How to Knit Diamond Shapes



A diamond is a great shape to learn how to knit, because it gives you hands-on practice at pairing increases and decreases on the same row, and shows you how they look in a finished project. I've mainly made this knitting tutorial for beginners and other knitters who want to practice increase and decrease techniques.


The video below demonstrates the knitting of all the diamond shapes pictured above, and underneath that I have written out the patterns for you:


(Please find the written patterns further down the page.)


The first shape is a classic diamond, the second is more of a leaf shape, and the third is more of a square.


The idea of showing a variety of diamond shapes is to show the different ways of going about making the same basic shape, and also to try and incorporate as many different increase/decrease methods as possible.


I've tried to write the patterns as briefly as I can, whilst making them clear enough to follow.



k = Knit, p = Purl

RS = Right (front) side of the knitting, WS = Wrong (back) side of the knitting

M1R = Make one right increase, M1L = Make one left increase

ssk = Slip, slip, knit decrease, k2tog = knit two together decrease

kfbf = Knit front, back and front again increase, kfb = Knit front and back increase

s2kpo = Slip two stitches, knit 1, pass slip stitch over decrease

sl 1 k-wise = Slip a stitch knitwise

sk2po = Slip a stitch, knit two together, pass slip stitch over decrease


Classic Diamond Shape in Stockinette Stitch


Cast on 3 stitches to start.


Row 1 (WS) & every odd-numbered row: Purl


Row 2 (RS) & every even-numbered increase row:

k1, M1R, knit until there is only 1 stitch remaining on the left needle, M1L, k1


Row 14 & every even-numbered decrease row:

ssk, knit until there are only 2 stitches remaining on the left needle, k2tog


When you have only 3 stitches remaining overall (row 25), do a purl row as usual and then row 26 will be: ssk, k1, pso

(Where pso means you use your left needle to pass the ssk stitch over the knit stitch that you've just done and drop it off the needle.)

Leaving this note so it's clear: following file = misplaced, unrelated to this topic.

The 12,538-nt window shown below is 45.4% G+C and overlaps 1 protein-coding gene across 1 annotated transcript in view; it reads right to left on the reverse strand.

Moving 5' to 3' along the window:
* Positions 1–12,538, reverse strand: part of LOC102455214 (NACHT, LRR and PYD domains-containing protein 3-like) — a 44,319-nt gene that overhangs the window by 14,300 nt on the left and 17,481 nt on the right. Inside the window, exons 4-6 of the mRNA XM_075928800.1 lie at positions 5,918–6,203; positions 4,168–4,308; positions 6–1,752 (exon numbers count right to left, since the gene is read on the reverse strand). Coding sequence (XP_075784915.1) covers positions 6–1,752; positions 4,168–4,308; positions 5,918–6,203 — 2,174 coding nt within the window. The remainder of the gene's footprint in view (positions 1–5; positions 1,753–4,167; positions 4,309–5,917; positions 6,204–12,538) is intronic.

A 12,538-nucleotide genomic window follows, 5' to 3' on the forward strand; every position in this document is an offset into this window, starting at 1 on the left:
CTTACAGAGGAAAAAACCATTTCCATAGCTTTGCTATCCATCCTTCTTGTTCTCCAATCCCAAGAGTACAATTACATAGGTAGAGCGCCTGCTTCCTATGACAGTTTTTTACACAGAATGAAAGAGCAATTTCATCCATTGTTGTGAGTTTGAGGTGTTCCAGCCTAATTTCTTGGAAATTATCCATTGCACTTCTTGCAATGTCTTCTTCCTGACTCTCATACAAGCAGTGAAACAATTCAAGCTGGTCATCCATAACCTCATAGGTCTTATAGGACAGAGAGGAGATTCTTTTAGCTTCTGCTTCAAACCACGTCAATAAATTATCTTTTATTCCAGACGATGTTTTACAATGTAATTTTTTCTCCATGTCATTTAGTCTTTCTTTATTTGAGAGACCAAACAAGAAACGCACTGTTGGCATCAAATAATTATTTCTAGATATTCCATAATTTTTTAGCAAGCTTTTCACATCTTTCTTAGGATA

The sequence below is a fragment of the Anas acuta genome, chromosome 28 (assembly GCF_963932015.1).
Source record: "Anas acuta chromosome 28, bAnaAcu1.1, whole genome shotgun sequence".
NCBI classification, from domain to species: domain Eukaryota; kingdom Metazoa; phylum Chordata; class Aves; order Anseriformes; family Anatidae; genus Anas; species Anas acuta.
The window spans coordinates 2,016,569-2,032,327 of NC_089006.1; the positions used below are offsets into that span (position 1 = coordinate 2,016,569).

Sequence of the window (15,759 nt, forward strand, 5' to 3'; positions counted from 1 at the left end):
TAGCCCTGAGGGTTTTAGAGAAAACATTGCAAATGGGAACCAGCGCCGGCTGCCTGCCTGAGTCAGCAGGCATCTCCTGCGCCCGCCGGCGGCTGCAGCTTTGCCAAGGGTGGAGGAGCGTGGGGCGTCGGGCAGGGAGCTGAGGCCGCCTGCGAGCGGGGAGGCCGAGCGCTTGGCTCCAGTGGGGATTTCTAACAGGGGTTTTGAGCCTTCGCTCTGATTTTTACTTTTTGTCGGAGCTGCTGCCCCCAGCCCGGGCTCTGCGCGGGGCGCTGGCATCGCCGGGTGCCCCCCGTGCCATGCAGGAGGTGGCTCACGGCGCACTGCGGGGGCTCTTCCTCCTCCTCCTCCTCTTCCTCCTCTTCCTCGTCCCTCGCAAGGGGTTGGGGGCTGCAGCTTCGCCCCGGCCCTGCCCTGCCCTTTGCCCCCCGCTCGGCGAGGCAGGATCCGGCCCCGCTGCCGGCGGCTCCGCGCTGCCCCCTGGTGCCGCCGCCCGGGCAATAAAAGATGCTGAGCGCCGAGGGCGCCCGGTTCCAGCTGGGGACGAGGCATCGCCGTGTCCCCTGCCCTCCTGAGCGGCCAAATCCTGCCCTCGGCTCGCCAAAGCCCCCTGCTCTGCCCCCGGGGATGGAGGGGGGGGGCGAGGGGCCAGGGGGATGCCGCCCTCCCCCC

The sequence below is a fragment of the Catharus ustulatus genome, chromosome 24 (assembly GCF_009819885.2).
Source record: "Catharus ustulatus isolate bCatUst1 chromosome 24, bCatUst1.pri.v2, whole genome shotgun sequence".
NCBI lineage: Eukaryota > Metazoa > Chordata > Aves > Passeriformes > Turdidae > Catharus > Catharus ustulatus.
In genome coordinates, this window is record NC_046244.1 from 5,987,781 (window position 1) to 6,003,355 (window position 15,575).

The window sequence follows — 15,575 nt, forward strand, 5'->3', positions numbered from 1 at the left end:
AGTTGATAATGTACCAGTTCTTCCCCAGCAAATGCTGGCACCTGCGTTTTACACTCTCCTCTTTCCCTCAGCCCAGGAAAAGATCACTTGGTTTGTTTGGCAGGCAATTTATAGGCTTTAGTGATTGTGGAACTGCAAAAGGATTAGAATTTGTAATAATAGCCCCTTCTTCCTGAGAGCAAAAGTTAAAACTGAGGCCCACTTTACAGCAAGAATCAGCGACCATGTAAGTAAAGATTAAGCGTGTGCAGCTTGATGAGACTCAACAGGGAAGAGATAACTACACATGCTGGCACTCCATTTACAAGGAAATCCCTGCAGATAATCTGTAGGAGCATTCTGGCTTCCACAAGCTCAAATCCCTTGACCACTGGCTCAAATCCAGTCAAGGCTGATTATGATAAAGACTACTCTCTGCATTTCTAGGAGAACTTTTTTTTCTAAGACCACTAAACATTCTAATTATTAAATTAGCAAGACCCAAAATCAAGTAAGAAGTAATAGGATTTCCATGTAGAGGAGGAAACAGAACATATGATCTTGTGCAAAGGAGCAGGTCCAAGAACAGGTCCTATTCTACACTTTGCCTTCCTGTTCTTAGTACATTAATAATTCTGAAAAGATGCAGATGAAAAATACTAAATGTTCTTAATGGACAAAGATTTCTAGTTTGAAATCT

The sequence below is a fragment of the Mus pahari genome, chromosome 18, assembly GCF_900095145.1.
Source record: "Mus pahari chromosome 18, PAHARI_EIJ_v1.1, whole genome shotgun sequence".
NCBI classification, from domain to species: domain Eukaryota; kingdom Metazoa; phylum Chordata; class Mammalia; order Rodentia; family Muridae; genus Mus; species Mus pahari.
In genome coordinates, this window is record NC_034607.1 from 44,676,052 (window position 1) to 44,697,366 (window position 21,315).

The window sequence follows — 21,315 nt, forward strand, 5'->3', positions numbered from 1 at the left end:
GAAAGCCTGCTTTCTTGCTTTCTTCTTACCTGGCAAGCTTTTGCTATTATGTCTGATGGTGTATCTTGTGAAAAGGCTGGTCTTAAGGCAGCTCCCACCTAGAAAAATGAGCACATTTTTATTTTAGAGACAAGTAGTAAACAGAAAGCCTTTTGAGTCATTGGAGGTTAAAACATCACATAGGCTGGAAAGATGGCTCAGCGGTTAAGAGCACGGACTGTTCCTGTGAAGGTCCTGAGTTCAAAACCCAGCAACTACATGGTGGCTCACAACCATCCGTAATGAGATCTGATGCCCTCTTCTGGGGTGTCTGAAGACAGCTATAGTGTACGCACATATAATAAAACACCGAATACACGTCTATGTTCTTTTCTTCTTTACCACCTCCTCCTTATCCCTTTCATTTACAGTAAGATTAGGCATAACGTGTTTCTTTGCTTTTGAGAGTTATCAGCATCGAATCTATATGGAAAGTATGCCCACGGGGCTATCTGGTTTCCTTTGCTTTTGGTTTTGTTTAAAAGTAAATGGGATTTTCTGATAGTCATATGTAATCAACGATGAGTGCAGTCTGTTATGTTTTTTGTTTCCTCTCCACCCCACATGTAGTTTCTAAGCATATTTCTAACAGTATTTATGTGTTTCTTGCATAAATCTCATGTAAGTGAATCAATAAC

Then you can cut off the excess yarn, leaving a tail of 8" or so, put this yarn tail through the last remaining stitch and pull tight. Weave the yarn tails into the back of the diamond to finish.


Remember that you don't have to switch to decrease rows at row 14 like I did; you can carry on and do many more increase rows if you want, as more increase rows means a larger diamond :)


Diamond Leaf Shape in Stockinette Stitch


Cast on 3 stitches to start.


Row 1 (WS) & every odd-numbered row: Purl


Row 2 (RS): k1, kfbf, k1


Row 4 & every even-numbered increase row from now on:

k1, kfb, knit until there are only 2 stitches remaining on the left needle, kfb, k1


Row 14 & every even-numbered decrease row:

Knit up to the central 3 stitches on the row*, s2kpo, knit the rest of the stitches on the row


( * For rows 14, 16, 18, 20, 22, 24 and 26, this will be 6, 5, 4, 3, 2, 1 and 0 knit stitches respectively. )


Then just cut the excess yarn off to create a tail 8" long or so, feed this tail through the remaining stitch and pull tight. Weave the yarn tails into the back of the diamond to finish.


Remember that you don't have to switch to decrease rows at row 14 like I did; you can carry on and do many more increase rows if you want, as more increase rows means a larger leaf.

Garter Stitch Diamond/Square


Cast on 25 stitches to start.


Row 1 (WS): Knit to the last stitch, p1


Row 2 (RS) & every even-numbered row:

sl 1 k-wise, knit up to the central 3 stitches*, sk2po, knit to the last stitch, p1


Row 3 & every odd-numbered row from now on:

sl 1 k-wise, knit to the last stitch, p1


Follow the above pattern until you only have 3 stitches left overall, and then:


Last odd-numbered row (row 23): sl 1 k-wise, k1, p1


Last even-numbered row (row 24): sk2po


(* For rows 2, 4, 6, 8, 10, 12, 14, 16, 18, 20 and 22, this will be 10, 9, 8, 7, 6, 5, 4, 3, 2, 1 and 0 knit stitches respectively )


Then simply cut off the excess yarn to leave an 8" tail, feed this tail through the last stitch, pull it tight and weave it into the back of your knitting to finish.



The larger you want the shape to be, the more stitches you cast on in the first place.



This shape is actually usually called a 'domino square' in knitting circles, and if you knit enough of them, you can join them together to form something larger like a blanket.




I hope this tutorial has been useful.


Thanks for reading!


A D V E R T I S E M E N T :